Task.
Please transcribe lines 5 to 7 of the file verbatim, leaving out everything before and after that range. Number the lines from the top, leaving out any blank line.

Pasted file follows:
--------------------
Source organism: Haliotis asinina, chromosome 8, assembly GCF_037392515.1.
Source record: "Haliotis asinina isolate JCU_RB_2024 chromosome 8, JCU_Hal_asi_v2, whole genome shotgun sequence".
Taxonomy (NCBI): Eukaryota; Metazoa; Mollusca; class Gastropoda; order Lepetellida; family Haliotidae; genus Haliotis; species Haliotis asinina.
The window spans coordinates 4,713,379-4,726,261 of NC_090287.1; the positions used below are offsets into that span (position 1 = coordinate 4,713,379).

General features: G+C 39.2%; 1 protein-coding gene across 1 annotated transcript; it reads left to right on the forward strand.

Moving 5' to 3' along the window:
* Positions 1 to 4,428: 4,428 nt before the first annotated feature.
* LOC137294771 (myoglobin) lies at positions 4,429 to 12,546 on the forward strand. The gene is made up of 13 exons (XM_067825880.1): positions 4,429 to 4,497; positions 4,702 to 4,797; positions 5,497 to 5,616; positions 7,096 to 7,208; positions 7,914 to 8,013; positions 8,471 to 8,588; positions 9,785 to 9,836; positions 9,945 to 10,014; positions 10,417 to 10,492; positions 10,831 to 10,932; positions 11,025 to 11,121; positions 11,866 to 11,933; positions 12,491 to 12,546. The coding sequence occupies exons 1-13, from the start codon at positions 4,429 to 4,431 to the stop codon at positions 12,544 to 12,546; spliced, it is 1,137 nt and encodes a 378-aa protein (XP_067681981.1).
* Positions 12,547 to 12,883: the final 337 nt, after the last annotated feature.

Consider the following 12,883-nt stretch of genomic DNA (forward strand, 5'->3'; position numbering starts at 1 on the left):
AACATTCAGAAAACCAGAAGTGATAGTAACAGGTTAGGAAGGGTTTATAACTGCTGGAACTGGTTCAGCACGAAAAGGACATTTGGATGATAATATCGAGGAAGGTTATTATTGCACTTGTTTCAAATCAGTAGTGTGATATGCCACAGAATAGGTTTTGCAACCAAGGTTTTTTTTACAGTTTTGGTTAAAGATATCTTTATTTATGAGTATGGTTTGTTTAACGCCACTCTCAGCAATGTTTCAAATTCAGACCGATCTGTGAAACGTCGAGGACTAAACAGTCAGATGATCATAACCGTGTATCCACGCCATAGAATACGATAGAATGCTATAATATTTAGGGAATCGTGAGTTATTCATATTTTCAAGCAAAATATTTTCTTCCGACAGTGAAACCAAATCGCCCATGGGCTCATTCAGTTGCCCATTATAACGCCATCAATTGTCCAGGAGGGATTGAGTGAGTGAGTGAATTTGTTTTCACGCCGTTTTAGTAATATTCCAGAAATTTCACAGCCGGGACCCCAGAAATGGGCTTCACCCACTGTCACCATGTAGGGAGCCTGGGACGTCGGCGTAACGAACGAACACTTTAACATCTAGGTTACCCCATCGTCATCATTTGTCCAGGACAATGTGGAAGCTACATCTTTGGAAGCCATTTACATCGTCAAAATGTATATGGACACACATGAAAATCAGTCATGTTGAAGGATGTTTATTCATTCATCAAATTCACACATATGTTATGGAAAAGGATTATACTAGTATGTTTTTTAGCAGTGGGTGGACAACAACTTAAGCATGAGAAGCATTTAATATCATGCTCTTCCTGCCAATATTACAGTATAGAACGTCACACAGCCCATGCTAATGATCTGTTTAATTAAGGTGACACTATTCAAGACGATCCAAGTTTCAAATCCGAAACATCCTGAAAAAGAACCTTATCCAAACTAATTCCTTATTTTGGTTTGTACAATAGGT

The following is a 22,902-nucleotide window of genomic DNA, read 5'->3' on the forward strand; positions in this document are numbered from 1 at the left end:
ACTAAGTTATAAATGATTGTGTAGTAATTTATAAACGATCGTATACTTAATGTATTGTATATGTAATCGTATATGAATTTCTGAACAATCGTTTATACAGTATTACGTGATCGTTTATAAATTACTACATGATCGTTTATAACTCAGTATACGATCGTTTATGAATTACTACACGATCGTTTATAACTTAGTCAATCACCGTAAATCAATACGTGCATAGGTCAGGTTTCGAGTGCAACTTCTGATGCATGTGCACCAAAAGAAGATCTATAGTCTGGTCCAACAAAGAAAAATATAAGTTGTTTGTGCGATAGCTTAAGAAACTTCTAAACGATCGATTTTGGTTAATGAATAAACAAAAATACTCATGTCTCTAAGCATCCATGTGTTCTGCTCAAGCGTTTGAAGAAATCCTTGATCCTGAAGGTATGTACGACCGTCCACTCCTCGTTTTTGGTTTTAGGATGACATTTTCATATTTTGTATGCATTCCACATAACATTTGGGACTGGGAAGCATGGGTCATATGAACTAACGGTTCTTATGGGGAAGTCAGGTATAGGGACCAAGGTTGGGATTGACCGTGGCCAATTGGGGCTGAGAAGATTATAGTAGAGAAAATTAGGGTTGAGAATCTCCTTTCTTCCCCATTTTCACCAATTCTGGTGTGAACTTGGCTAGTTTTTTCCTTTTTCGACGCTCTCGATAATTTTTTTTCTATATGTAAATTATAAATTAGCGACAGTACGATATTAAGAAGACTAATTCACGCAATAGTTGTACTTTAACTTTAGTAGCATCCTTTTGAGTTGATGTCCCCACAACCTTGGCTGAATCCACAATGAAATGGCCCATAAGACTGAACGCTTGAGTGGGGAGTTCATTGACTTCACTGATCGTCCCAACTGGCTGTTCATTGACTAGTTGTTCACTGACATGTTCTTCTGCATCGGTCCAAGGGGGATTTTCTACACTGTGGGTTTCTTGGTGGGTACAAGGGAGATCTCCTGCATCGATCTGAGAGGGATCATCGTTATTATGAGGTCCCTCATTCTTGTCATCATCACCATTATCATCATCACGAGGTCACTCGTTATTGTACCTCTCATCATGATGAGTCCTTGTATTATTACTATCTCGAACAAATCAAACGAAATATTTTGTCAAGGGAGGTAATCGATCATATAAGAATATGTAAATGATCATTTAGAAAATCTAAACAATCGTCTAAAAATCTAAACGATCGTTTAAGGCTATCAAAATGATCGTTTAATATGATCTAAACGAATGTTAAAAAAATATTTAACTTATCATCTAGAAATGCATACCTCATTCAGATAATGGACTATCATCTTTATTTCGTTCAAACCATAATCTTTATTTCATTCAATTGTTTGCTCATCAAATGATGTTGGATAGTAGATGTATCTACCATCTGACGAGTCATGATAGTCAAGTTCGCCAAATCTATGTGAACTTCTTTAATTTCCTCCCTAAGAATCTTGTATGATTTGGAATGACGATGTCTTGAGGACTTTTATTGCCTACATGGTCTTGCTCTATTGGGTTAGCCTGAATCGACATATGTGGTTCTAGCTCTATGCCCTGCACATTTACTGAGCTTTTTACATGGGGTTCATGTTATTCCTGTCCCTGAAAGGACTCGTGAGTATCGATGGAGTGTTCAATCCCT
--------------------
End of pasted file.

General features: G+C 39.2%; 1 protein-coding gene across 1 annotated transcript; it reads left to right on the forward strand.

Moving 5' to 3' along the window:
* Positions 1 to 4,428: 4,428 nt before the first annotated feature.